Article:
RUNNING HANDLER [mysql : Wait for MySQL database to roll out]
******************
FAILED - RETRYING: Wait for MySQL database to roll out (10 retries
left).
ok: [deployment_coordinator]

TASK [wordpress : Create WordPress resources]
**********************************
changed: [deployment_coordinator] => (item=wordpress_pvc)
changed: [deployment_coordinator] => (item=wordpress_deployment)
changed: [deployment_coordinator] => (item=wordpress_svc)

RUNNING HANDLER [wordpress : Wait for WordPress service to roll out]
***********
ok: [deployment_coordinator]

PLAY RECAP
*********************************************************************

deployment_coordinator : ok=6 changed=4 unreachable=0 failed=0 skipped=0 rescued=0 ignored=0

Because of the linear nature of Ansible task processing, if any of these steps fail, the whole playbook reports an error and stops immediately.

In this case, the playbook execution is successful, which means you can try accessing WordPress through the web browser. Because you used the NodePort service for demo purposes, the service is accessible on the worker node’s port 30180:

alt

After clicking through WordPress configuration screens, you finally receive a success message.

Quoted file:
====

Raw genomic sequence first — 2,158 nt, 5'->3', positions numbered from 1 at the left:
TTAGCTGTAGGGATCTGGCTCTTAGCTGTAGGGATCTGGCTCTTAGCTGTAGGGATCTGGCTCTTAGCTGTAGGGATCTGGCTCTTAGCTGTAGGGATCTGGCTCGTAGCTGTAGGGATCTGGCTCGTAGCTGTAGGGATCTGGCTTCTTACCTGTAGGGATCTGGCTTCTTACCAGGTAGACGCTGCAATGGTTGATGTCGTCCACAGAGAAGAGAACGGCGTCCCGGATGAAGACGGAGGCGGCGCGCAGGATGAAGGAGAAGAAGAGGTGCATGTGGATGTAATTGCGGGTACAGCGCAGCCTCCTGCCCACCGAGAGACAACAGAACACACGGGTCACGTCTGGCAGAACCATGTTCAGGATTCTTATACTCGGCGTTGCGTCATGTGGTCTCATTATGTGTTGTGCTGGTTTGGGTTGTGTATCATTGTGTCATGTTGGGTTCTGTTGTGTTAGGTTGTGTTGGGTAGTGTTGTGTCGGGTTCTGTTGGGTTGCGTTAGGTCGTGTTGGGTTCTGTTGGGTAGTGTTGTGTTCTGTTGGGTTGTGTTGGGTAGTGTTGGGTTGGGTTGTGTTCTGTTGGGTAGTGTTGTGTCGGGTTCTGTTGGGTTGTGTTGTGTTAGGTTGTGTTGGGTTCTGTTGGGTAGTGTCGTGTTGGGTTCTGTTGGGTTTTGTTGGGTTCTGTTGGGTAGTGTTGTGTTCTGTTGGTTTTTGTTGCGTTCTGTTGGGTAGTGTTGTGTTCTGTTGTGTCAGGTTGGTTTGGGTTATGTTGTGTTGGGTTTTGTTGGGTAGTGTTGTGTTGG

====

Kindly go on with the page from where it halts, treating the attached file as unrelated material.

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Summary

With the richness of Ansible features, you can orchestrate complex application systems in a Kubernetes-based environment. And with a reasonably small amount of code, you can express a complex deployment logic that comprises two dependent applications: a web application and a backing database. Each application requires several kinds of Kubernetes resources: a StatefulSet, a Deployment, a Secret, Persistent Volume Claims, Persistent Volumes, and Services. During the deployment time, Ansible ensures proper order of deploy actions and waits for services to become fully available. Ansible does all of this while preserving the logical deployment order and with confidence that the system is fully working at the end of the procedure.

The tutorial shows a simple demo scenario, but Ansible’s great flexibility and feature richness allows for plenty of use cases to satisfy even the most complex systems. You can use this technology to deploy complex systems of 40+ different applications, do advanced Public Key Infrastructure management, and automate not only the deployment, but the entire lifecycle of software systems, including maintenance actions and upgrades.

You can get the full source code of this tutorial. I hope you enjoyed reading this series and I encourage you to experiment with Ansible and Kubernetes!